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Literacy begins at an early age
MISSISSIPPI STATE -- Schools get the blame when a child can't read at a young age, but experts say literacy begins in infancy.
Louise Davis, child and family development specialist with Mississippi State University's Extension Service, said the ability to read and communicate actually begins before birth.
"The mother and father's physical health and well-being is critical in the prenatal development of the baby's brain," Davis said. "Parents should do what they can to ensure their own physical health is as good as it can be for the sake of their baby's proper development."
According to the National Research Council, healthy babies learn language by hearing it used, and their understanding and use of the spoken language leads to reading and writing skills as the child ages.
"After the baby is born, the baby needs to be read to and talked to," Davis said. "Babies learn by imitating and modeling their parents' language and speech patterns."
Davis said research has proven that language is creative and is a significant type of social interaction. As babies babble, coo and use words and phrases to express meaning, adults react to them and help the baby learn that language is meaningful.
"Meaningful language has to occur between the baby and the parent and any caregivers," Davis said. "Eye contact with the baby is important, and babies need to be talked to, read to and sung to frequently. It stimulates the brain."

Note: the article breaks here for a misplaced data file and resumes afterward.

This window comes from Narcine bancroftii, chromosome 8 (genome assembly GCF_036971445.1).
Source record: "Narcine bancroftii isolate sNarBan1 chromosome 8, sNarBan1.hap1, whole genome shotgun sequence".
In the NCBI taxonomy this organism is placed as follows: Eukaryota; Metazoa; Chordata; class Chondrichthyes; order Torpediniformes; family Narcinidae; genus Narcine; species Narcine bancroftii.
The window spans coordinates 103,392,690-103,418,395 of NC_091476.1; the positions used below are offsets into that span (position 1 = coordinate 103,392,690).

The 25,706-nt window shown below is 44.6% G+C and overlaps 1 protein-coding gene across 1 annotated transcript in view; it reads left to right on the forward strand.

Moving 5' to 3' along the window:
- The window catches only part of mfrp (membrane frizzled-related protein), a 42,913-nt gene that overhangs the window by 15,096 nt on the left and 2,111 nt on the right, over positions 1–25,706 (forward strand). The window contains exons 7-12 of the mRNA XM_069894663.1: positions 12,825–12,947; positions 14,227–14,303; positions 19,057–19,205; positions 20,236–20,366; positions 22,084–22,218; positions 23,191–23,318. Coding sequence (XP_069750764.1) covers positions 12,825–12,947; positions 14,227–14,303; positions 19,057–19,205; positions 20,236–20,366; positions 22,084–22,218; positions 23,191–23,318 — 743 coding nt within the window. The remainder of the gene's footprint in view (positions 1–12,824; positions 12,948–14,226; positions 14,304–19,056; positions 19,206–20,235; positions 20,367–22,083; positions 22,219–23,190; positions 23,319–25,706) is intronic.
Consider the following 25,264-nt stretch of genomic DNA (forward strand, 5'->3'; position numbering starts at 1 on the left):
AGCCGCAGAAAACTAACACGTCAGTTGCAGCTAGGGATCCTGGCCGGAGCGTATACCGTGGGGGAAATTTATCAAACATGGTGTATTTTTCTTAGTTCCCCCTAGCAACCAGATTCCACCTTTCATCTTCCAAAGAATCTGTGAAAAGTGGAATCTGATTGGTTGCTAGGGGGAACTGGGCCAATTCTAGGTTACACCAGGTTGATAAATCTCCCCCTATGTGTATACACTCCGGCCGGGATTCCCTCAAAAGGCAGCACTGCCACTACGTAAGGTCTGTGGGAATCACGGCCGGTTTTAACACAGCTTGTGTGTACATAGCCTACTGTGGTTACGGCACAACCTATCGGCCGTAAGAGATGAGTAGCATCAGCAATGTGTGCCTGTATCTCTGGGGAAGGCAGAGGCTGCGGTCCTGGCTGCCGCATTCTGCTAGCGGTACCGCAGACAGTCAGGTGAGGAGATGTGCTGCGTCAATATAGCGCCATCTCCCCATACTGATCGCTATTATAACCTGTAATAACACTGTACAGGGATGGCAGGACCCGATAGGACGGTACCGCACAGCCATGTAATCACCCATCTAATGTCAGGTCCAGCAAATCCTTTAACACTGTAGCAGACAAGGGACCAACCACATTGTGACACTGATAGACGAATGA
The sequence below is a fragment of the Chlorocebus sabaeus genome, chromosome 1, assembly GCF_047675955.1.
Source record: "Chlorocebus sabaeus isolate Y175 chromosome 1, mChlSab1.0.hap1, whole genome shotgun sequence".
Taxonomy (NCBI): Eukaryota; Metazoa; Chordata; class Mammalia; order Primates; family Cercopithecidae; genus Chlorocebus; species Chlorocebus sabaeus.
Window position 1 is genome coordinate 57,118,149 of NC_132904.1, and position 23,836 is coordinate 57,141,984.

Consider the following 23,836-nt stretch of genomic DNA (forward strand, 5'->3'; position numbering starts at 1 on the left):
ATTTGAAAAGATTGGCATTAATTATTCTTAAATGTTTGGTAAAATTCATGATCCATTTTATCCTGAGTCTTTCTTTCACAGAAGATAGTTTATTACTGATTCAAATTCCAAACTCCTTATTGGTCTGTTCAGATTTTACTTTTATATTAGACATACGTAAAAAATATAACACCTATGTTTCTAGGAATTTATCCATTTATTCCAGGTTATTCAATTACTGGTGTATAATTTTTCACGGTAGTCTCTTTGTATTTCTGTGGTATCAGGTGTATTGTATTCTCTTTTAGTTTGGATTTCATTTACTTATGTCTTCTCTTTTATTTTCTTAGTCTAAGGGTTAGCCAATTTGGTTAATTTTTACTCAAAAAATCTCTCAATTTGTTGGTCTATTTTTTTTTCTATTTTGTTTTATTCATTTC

In addition to reading, talking and singing to babies, parents and caregivers should give the child materials for writing, should take them to visit libraries and bookstores, and help them develop a love of reading. Limit televison viewing and only watch appropriate shows, provide numerous opportunities for play and exploration. Select quality childcare that promotes a learning environment.
"Most importantly, parents and caregivers should model the behavior they want to see in the child. Make sure your child sees you reading and knows how much you enjoy it," Davis said. "Since children imitate what they see adults do, this will encourage the child to get involved in reading."
Davis said consistency is important in language development, as in all areas of a child's life.
"The primary caregiver is the most important person in that child's life," Davis said. "Consistency helps establish a sense of trust and well-being within children that promotes their overall development."